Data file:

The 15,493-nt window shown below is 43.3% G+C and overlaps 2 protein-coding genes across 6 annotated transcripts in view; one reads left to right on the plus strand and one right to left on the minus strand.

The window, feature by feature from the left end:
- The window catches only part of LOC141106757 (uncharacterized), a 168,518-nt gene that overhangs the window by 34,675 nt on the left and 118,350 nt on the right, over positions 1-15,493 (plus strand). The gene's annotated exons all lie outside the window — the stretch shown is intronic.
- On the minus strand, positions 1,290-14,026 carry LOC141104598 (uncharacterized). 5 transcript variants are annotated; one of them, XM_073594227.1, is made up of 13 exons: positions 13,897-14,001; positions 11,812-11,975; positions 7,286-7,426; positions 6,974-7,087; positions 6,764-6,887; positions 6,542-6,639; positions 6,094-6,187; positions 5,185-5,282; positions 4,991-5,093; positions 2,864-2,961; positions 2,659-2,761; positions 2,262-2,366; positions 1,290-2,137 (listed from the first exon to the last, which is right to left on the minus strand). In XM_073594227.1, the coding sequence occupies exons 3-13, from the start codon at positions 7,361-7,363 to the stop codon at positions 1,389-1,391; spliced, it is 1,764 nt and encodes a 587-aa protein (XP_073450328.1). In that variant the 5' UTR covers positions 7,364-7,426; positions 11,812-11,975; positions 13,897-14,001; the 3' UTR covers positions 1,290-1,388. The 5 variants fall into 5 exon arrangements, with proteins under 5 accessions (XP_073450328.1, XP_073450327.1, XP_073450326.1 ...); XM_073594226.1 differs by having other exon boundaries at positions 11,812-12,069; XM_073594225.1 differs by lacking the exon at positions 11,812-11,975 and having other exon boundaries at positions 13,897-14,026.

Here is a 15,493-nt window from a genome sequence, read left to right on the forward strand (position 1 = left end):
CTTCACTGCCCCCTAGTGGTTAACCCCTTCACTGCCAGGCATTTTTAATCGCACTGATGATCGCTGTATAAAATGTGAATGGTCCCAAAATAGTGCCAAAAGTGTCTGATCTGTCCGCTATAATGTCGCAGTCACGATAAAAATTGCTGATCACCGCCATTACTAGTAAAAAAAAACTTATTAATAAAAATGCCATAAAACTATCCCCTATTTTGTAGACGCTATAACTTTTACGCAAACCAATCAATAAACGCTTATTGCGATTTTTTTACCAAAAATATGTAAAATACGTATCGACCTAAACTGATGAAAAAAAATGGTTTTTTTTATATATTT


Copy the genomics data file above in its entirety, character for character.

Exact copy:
The 15,493-nt window shown below is 43.3% G+C and overlaps 2 protein-coding genes across 6 annotated transcripts in view; one reads left to right on the plus strand and one right to left on the minus strand.

The window, feature by feature from the left end:
- The window catches only part of LOC141106757 (uncharacterized), a 168,518-nt gene that overhangs the window by 34,675 nt on the left and 118,350 nt on the right, over positions 1-15,493 (plus strand). The gene's annotated exons all lie outside the window — the stretch shown is intronic.
- On the minus strand, positions 1,290-14,026 carry LOC141104598 (uncharacterized). 5 transcript variants are annotated; one of them, XM_073594227.1, is made up of 13 exons: positions 13,897-14,001; positions 11,812-11,975; positions 7,286-7,426; positions 6,974-7,087; positions 6,764-6,887; positions 6,542-6,639; positions 6,094-6,187; positions 5,185-5,282; positions 4,991-5,093; positions 2,864-2,961; positions 2,659-2,761; positions 2,262-2,366; positions 1,290-2,137 (listed from the first exon to the last, which is right to left on the minus strand). In XM_073594227.1, the coding sequence occupies exons 3-13, from the start codon at positions 7,361-7,363 to the stop codon at positions 1,389-1,391; spliced, it is 1,764 nt and encodes a 587-aa protein (XP_073450328.1). In that variant the 5' UTR covers positions 7,364-7,426; positions 11,812-11,975; positions 13,897-14,001; the 3' UTR covers positions 1,290-1,388. The 5 variants fall into 5 exon arrangements, with proteins under 5 accessions (XP_073450328.1, XP_073450327.1, XP_073450326.1 ...); XM_073594226.1 differs by having other exon boundaries at positions 11,812-12,069; XM_073594225.1 differs by lacking the exon at positions 11,812-11,975 and having other exon boundaries at positions 13,897-14,026.

Here is a 15,493-nt window from a genome sequence, read left to right on the forward strand (position 1 = left end):
CTTCACTGCCCCCTAGTGGTTAACCCCTTCACTGCCAGGCATTTTTAATCGCACTGATGATCGCTGTATAAAATGTGAATGGTCCCAAAATAGTGCCAAAAGTGTCTGATCTGTCCGCTATAATGTCGCAGTCACGATAAAAATTGCTGATCACCGCCATTACTAGTAAAAAAAAACTTATTAATAAAAATGCCATAAAACTATCCCCTATTTTGTAGACGCTATAACTTTTACGCAAACCAATCAATAAACGCTTATTGCGATTTTTTTACCAAAAATATGTAAAATACGTATCGACCTAAACTGATGAAAAAAAATGGTTTTTTTTATATATTT